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A3.7 Anti-fibrotic and anti-inflammatory effect of mesenchymal stem cells in murine hypochlorite-induced systemic sclerosis
  1. A Maria1,2,3,
  2. C Bony1,2,
  3. K Toupet1,2,
  4. C Jorgensen1,2,4,
  5. P Guilpain1,2,3,*,
  6. D Noël1,2,*
  1. 1 Inserm U1183, Montpellier, France
  2. 2 Montpellier University, Montpellier, France
  3. 3 CHU Montpellier, Department of Internal Medicine and Multiorganic Diseases Montpellier, France
  4. 4 CHU Montpellier, Department of Immuno-Rheumatology, Montpellier, France


Background and objectives Systemic sclerosis (SSc) is a rare disease with unmet medical need and fibrosis-related mortality. Absence of efficient treatments has prompted to develop novel therapeutic strategies among which mesenchymal stem cells (MSCs) appear one of the most attractive options. Herein we provide the first preclinical study using MSCs in the relevant hypochlorite (HOCl)-induced murine model of diffuse SSc, recapitulating the main features of the disease: multivisceral fibrosis, vasculopathy, and autoimmunity.

Materials and methods Balb/c mice underwent six weeks of daily intradermal injections of HOCl leading to SSc-HOCl phenotype. Different doses of syngenic bone marrow-derived MSCs were infused in the tail vein of the mice, either the day before disease induction, or at day 21. Skin thickness was measured weekly, and samples of skin and lung were taken at euthanasia (d42) to assess by RT-qPCR the expression of collagens I and III, TGFβ1, alpha-smooth actin muscle (α-SMA), MMP-1 and -9, Tissue Inhibitor of MMP (TIMP1), Hepatocyte Growth Factor (HGF), VEGFA, IL-1β, TNF-α, IL-6, IL-10, Superoxide Dismutase (SOD2), and Heme Oxygenase (HMOX1). Anti-scl70 antibodies levels were measured in sera by ELISA.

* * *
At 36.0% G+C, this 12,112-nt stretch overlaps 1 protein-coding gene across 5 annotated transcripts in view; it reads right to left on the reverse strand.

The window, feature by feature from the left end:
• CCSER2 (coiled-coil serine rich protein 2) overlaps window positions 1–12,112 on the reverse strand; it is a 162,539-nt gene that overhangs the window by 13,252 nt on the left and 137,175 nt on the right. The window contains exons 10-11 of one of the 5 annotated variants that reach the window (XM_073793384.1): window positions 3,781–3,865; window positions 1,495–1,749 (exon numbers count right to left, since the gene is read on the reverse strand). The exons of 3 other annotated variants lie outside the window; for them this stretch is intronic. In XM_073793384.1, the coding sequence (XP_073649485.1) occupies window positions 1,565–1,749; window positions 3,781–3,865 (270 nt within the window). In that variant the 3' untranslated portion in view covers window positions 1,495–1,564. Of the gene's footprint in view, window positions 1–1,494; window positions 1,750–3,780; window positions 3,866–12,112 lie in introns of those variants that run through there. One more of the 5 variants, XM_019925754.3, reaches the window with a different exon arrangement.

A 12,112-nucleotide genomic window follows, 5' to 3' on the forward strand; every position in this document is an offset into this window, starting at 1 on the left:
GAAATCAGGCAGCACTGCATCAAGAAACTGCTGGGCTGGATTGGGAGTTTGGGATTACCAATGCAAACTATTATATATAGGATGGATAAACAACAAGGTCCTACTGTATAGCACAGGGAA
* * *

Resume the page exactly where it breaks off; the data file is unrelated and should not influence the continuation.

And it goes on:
Results We first compared the effects of different doses of MSCs (2.5 × 105; 5 × 105 and 106) infused the day before disease induction, on clinical and biological parameters. When considering skin thickness in time, we observed a slower progression in MSC-treated mice, with the best results obtained with the lowest dose of 2.5 × 105MSCs. At euthanasia, a lower expression of fibrotic markers (collagens I and III, TGF-β1, α-SMA) was observed in both skin and lung of treated mice, consistent with histological improvement and inversely proportional to the injected dose. Importantly, sera from treated mice exhibited lower levels of anti-scl70 autoantibodies and enhanced antioxidant capacity, confirming the systemic effect of MSCs. Of interest, MSC administration was also efficient when infused at d21 while disease is known to be established. We further provide evidence at a molecular level that in skin and lung tissues, MSCs exerted an anti-fibrotic role by normalising extracellular matrix remodelling parameters (MMP-1 and -9, TIMP-1, HGF, VEGFA), as well as reducing pro-inflammatory cytokines (IL1β, TNF-α, IL-6, IL-10) and increasing antioxidant defenses (SOD2, HMOX1).

Conclusion This preclinical study is the first to demonstrate the therapeutic efficacy of MSCs in a model of diffuse SSc, acting through the modulation of inflammation, tissue remodelling and antioxidant defenses. The benefits observed are particularly promising in sight of clinical perspectives.

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